Chicago Critics Film Festival 2017: The Little Hours
By Andrea Thompson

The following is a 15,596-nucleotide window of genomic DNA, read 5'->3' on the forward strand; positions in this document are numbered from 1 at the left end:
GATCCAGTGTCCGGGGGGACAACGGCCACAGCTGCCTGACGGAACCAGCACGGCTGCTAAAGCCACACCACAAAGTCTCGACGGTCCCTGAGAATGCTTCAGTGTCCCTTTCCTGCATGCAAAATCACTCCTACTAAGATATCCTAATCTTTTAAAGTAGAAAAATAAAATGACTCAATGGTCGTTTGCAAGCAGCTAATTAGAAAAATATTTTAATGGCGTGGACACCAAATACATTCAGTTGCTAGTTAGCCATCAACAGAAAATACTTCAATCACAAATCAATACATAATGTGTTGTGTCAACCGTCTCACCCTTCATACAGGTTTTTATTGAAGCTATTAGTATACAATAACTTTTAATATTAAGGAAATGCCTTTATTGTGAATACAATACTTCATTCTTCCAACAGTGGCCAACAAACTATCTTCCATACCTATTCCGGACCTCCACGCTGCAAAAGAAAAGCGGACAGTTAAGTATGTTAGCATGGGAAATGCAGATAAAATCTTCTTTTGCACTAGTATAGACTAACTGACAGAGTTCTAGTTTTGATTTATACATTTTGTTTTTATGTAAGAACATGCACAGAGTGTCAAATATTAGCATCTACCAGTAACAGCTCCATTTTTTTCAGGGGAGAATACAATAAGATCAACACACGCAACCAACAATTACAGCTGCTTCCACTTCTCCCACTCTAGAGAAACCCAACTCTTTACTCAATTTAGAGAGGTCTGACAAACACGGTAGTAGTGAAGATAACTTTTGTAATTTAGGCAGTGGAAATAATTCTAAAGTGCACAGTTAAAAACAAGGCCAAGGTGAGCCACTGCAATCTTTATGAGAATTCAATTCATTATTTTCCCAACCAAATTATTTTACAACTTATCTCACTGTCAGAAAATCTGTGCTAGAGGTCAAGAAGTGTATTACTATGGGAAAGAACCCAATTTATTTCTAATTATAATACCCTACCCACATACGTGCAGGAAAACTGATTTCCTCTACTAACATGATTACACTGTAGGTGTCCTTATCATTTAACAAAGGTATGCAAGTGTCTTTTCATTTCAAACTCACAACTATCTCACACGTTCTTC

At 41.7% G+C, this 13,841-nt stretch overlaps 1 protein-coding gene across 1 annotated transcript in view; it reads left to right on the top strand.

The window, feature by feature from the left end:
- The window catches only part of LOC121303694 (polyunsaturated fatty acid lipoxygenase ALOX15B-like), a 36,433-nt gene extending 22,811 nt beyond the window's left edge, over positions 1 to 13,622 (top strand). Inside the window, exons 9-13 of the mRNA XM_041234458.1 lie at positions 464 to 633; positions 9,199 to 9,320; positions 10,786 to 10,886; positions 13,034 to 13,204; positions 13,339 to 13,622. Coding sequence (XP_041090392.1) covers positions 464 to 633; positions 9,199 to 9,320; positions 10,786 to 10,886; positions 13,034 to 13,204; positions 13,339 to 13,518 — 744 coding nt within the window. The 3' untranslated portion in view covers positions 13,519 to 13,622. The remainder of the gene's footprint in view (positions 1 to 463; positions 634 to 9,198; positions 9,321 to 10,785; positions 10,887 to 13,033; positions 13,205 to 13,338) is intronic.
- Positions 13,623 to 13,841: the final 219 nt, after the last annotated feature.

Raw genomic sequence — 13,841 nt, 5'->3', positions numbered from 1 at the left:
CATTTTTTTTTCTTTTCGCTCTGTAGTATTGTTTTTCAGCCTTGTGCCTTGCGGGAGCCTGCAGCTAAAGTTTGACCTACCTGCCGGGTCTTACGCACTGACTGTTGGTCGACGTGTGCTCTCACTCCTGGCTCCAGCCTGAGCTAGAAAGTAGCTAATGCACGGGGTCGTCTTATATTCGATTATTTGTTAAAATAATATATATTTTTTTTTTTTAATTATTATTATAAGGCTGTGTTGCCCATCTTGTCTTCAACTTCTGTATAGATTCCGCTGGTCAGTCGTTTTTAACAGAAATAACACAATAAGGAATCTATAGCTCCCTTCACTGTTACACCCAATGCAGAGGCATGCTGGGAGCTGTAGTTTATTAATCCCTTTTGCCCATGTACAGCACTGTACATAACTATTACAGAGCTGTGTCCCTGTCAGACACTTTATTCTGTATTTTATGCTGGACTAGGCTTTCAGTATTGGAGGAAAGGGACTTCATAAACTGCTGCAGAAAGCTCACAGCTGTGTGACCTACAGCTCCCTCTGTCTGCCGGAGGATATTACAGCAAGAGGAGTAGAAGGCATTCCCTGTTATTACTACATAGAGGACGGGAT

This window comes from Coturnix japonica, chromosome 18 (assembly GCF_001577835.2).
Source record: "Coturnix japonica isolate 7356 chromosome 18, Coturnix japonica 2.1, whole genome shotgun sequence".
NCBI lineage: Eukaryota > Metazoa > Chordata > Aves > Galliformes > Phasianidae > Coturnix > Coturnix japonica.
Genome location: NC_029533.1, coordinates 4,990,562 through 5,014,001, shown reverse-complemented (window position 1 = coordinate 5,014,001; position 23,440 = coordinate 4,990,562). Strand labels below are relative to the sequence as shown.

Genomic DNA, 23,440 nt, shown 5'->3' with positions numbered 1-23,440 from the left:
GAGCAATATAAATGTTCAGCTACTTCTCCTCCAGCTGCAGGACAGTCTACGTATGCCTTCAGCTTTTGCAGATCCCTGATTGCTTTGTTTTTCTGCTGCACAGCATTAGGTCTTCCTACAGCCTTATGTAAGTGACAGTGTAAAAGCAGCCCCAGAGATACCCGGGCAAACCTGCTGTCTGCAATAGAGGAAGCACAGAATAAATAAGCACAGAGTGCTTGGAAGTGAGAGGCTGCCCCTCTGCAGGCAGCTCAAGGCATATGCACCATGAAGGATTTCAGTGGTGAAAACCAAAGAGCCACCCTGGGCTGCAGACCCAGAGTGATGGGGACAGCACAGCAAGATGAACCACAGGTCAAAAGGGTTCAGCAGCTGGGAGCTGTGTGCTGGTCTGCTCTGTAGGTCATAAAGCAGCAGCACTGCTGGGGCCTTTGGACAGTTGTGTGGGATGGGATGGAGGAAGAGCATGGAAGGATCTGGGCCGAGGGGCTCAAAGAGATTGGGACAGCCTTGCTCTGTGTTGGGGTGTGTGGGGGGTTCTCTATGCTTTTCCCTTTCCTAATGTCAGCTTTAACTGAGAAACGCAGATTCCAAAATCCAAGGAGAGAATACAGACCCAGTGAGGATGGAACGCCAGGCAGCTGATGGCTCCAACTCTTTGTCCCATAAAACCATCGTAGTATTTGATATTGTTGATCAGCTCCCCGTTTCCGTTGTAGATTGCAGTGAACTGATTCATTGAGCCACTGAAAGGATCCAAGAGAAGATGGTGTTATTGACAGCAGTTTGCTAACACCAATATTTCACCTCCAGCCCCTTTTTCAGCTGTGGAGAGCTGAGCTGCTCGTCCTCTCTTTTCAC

Yeah, nuns swearing and acting crazy during the Middle Ages is pretty funny. But “The Little Hours” needs more than an admittedly fun, creative setting to be good, which writer-director Jeff Baena doesn't provide. The nuns, played by hilarious, excellent actresses like Alison Brie, Aubrey Plaza, and Kate Micucci, are clearly repressed and chafing under the restrictions of convent life, and they act out by berating each other and the convent's laborer. When they drive him away, they get a hot new replacement, Dave Franco, who is fleeing from his previous employer, played by Nick Offerman, after getting caught with Offerman's wife. Franco's presence throws the nuns' lives into a predictable tailspin, one that does them few favors. Baena seems to think that making women unpleasant is equivalent to empowerment. But these women are given little to do but skip to one crazy situation after another, which usually revolves around men and the danger they represent to them. There is no effort to explore their inner lives, which makes “The Little Hours” seem less like a movie than a series of outrageous comedy sketches, with little logic or order to them. These women don't seem to respect or like anyone, not even each other, making it hard to get invested in them. While they do get most of the film's lines and do a good job with what they're given, there's no doubt as to who the movie's really concerned with. “The Little Hours” wraps up not when the female leads find their happy endings, but when the male leads do.